Written By David Schoen
Major League Baseball suddenly lost a legend on Tuesday, November 7th, 2017. Former pitcher Roy Halladay died at the age of 40 on that day after crashing his ICON A5 airplane into the Gulf of Mexico. A look back on the life of Halladay’s career:
Roy Halladay was born in 1977 in Denver. His nickname, “Doc,” was a reference to Wild West gunslinger “Doc” Holliday. From an early age, Halladay showed interest in baseball and, at age 14, had tried playing every defensive position on the field before finding the most success as a pitcher on the mound. After graduating from Arvada West High School in 1995, Halladay was picked by the Toronto Blue Jays in the first round as the 17th overall pick of the amateur draft. He was eventually called up in 1998.
In his second career start in 1998, Halladay pitched a one-hitter. His no-hit bid was broken up by a solo Bobby Higginson home run with two outs in the bottom of the 9th in an eventual 2-1 Blue Jays win over the Detroit Tigers. From 1999-2001, Halladay significantly struggled and had to rebuild his delivery.
In 2002, Halladay had a breakout All-Star season, recording 168 strikeouts and posting a 19-7 record with a 2.93 ERA in 239.1 innings pitched. 2002 was the first season of Roy Halladay’s career where he was named an All Star. In 2003, Halladay had another All-Star season, recording 204 strikeouts and posting a 22–7 record with a 3.25 ERA in 266 innings. Halladay was awarded the 2003 American League Cy Young Award as a result of his season. Blue Jays catcher Gregg Zaun once remarked to MLB analyst Tim Kurkjian that “no one has ever worked harder” than Halladay.
Despite the second half of Halladay’s 2000s career being plagued by injuries, the pitcher had four more All-Star seasons in 2005, 2006, 2008, and 2009. In 2009, Halladay was listed as number seven on the Sporting News’s list of the “50 Greatest Current Players in Baseball” and was named as one of the five pitchers in the starting rotation of the MLB’s All-Decade Team.
After he endured a few visits on the disabled list, the Blue Jays traded Halladay to the Philadelphia Phillies in December 2009. On 2010 Opening Day in his first game as a Phillie, Halladay pitched through seven innings while only giving up one run against the Washington Nationals. While facing the Florida Marlins in Miami on May 29th, 2010, Halladay struck out 11 batters and pitched the 20th perfect game in MLB history, not allowing anyone on base. On September 27th, 2010, Halladay won his 21st game of the season, helping Philadelphia clinch their fourth consecutive National League East title and finish with the best regular season record in the MLB that year.
In Game One of the National League Division Series, his first career postseason start, Roy Halladay pitched a no-hitter, only giving up a fifth inning walk to Jay Bruce in an eventual 4-0 win against the Cincinnati Reds. As of 2017, Halladay’s no-hitter is only the second in MLB postseason history, after Yankees pitcher Don Larsen’s perfect game in Game Five of the 1956 World Series. Halladay became the seventh MLB pitcher to throw both a no-hitter and a perfect game and the first one ever to throw them both in the same season. The Phillies swept the Reds in three games, but would lose in six games to the eventual World Series champion San Francisco Giants in the 2010 NL Championship Series. Halladay faced heavy competitive pitching in that series from Giants star Tim Lincecum.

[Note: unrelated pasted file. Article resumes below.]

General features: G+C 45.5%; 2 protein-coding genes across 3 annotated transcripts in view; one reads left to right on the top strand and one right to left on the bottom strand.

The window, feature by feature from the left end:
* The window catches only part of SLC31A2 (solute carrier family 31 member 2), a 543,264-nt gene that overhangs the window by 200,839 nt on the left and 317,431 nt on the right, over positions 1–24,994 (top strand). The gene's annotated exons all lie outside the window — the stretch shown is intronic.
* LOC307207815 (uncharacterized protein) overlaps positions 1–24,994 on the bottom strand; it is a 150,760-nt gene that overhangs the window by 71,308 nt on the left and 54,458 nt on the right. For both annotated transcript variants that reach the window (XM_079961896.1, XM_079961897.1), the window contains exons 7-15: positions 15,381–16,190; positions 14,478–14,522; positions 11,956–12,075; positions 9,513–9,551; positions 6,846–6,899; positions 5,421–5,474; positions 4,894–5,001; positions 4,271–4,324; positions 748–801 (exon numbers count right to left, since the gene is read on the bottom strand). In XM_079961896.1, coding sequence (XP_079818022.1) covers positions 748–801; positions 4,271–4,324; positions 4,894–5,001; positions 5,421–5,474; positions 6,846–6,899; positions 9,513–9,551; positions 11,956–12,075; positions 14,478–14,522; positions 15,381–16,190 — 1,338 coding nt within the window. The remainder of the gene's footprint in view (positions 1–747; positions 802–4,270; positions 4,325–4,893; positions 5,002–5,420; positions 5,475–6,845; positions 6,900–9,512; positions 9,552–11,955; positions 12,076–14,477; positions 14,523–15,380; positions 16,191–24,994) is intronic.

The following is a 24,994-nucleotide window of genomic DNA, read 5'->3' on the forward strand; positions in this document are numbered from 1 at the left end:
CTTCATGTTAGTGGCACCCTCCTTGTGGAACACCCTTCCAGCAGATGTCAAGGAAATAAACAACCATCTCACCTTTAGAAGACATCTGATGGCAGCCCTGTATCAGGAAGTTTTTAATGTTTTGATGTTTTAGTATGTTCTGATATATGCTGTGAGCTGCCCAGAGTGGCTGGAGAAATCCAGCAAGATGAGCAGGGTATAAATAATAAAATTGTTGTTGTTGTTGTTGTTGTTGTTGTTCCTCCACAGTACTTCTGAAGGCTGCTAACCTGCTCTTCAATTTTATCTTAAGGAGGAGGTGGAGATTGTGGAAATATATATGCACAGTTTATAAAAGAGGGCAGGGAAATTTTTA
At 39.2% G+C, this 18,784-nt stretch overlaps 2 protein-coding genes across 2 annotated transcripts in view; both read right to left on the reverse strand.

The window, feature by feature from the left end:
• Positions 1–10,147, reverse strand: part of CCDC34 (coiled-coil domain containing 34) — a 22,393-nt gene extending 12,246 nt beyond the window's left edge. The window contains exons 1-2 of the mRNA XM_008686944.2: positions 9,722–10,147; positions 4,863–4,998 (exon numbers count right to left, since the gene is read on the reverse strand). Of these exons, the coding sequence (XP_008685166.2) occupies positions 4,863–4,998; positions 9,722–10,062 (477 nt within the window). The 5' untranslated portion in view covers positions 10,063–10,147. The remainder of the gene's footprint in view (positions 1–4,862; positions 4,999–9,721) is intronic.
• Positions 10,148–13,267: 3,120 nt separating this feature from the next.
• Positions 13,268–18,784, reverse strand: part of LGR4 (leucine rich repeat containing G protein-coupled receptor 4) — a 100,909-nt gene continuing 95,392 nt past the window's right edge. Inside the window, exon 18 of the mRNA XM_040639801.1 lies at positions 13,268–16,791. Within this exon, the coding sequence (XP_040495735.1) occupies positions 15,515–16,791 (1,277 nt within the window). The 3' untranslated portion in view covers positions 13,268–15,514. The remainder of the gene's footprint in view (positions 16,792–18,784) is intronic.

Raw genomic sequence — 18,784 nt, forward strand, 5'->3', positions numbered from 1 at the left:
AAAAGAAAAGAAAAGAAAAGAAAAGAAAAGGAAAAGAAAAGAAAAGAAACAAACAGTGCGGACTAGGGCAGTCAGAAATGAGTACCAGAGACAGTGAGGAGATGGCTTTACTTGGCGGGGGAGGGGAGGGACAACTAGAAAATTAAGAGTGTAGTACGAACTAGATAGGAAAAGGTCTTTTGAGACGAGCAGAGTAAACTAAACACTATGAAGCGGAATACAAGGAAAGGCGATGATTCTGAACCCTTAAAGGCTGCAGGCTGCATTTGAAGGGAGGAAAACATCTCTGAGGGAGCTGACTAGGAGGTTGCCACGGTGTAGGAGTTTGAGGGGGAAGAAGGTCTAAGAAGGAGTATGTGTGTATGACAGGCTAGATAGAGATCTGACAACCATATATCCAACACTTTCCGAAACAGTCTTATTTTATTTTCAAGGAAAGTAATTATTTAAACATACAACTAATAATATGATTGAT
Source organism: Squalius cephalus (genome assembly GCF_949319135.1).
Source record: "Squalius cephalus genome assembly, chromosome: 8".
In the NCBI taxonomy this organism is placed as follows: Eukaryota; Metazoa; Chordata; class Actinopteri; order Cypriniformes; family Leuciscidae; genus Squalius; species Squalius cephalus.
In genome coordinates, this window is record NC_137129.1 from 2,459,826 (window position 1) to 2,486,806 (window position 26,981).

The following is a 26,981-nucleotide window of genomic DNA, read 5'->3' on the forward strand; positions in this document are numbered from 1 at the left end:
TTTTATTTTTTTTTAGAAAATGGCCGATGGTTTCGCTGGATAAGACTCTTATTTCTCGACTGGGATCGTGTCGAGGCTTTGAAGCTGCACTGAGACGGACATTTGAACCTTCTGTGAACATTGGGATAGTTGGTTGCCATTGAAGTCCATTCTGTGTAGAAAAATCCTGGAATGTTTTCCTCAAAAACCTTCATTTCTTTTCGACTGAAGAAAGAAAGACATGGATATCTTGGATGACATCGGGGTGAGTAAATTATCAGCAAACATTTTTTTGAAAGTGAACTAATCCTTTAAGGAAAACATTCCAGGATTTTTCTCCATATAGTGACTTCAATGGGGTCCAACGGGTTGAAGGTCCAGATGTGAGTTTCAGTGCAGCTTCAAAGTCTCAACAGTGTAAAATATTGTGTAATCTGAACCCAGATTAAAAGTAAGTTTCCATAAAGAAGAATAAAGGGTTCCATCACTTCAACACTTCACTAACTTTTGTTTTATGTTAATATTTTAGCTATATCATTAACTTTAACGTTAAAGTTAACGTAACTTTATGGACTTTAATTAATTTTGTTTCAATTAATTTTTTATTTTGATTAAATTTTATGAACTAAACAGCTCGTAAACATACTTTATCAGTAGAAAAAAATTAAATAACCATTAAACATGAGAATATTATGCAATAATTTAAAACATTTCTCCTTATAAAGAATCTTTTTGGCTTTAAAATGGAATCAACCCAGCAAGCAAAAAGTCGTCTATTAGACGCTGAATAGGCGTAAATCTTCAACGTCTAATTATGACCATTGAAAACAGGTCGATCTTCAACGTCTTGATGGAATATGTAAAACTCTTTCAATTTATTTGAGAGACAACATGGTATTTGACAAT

Halladay’s 2010 season yielded a slew of awards, most notably the 2010 National League Cy Young Award. Halladay became the first Phillie since 1987 to win the award and was the fifth pitcher in MLB history to win the award in both the AL and NL. Halladay secretly asked a replica to be made for his catcher, Carlos Ruiz. In 2011, Halladay finished second in the race for the National League Cy Young Award to rising Los Angeles Dodgers star pitcher Clayton Kershaw. Halladay eventually signed a one-day contract with the Blue Jays and subsequently announced his retirement from baseball due to injury on December 13th, 2013.
Halladay won 203 games and had a .659 winning percentage. He posted a career 3.38 ERA and a 2.37 ERA in his five postseason career starts. Halladay had two children with his wife, Brandy, and was a very philanthropic person. While with Toronto, he donated yearly to the Jays Care Foundation and was listed numerous times as a Roberto Clemente Award nominee.
Halladay was one of the classiest people in baseball. Halladay was a team player who, according to the outpouring reaction from his peers on social media, will surely be missed but definitely not forgotten.
Rest in Peace, Doc.